The US-based app has teamed up with 30 publishers, including large outlets such as the Chicago Tribune, The Atlantic and GigaOM, plus smaller, niche sites.
The publisher programme is now in beta and is focussing on providing news outlets – particularly niche publishers – with a "platform through which to engage with readers that are specifically inside their target audience, increasing reach, engagement and traffic".
"This announcement is about bringing traffic to our partners, it's about making sure that the experience around their content in News360 is what they expect it to be, that it is branded," Roman Karachinsky, chief executive of News360 told Journalism.co.uk.
"The value that we are giving publishers is this connection between a user who hasn't seen the source before or who doesn't know about this author, to suddenly knowing about them."
App users get the "content they love from their favourite publishers, all in one place".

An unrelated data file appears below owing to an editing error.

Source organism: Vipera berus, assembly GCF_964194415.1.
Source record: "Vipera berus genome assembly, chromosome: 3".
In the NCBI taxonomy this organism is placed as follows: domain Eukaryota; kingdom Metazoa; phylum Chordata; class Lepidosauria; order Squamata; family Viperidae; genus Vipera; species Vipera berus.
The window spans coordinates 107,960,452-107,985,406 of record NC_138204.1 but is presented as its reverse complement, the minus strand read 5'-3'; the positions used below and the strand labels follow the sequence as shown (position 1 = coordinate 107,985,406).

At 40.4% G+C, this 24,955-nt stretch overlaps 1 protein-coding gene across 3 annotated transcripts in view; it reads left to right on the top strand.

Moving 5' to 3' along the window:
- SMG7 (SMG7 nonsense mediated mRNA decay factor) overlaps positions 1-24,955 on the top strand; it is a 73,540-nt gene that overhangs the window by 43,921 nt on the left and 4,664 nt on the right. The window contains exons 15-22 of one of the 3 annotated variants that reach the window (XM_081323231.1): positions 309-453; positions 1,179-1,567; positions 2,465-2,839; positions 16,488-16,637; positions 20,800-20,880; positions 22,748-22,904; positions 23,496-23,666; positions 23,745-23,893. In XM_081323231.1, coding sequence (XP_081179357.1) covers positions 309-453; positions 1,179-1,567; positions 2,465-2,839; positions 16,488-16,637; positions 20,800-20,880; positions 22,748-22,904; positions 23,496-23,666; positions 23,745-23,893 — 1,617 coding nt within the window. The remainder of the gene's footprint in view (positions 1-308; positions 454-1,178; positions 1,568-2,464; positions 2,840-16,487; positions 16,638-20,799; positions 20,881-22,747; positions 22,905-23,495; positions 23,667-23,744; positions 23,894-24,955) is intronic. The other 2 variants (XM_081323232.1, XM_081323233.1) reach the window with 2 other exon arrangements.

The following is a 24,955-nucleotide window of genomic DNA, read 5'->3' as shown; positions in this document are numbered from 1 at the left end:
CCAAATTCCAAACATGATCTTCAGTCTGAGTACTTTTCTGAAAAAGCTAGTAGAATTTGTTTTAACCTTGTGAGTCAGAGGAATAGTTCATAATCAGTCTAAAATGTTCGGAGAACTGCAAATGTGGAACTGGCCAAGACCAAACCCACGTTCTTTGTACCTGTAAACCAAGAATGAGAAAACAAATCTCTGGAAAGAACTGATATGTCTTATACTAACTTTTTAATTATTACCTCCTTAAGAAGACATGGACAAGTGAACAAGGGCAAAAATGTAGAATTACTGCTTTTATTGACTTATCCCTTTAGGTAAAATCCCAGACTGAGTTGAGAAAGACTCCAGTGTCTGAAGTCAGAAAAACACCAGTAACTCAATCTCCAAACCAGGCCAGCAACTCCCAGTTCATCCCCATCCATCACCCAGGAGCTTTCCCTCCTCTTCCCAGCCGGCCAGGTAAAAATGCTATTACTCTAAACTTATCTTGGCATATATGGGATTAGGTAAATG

No money has changed hands between News360 and the publishers at this stage; the next step will see publishers offered monetisation opportunities, Karachinsky told Journalism.co.uk. "We plan to launch a fresh take on the traditional publisher revenue model in early 2013."
News360 recently relaunched its app, rethinking the design and introducing new features including a personalised 'local news' section, pushing geolocated news to the user.
The app, which relaunched on Android last week and is available for iPad, iPhone and web, uses a personalisation algorithm to deliver news based on the user's topic selections and social networks.
The algorithm also learns what style and length of article the user favours, delivering more of the same.
"Since rolling out the 'new' News360 to iPad users in July, we've seen eye-opening user engagement on the part of our readers and are now serving up 10 million stories per month, so we know we're onto something," Karachinsky said in a press release.
He told Journalism.co.uk: "We want the publisher programme to be available to a very wide range of publications. We think the most value will go to the content creators that have niche content or local content that have trouble marketing and including audiences.
"Everybody knows about the New York Times and there's no discovery value there. For something like Journalism.co.uk I think there is discovery value there because there are tonnes of people who are interesting in journalism who might not be familiar with the site."
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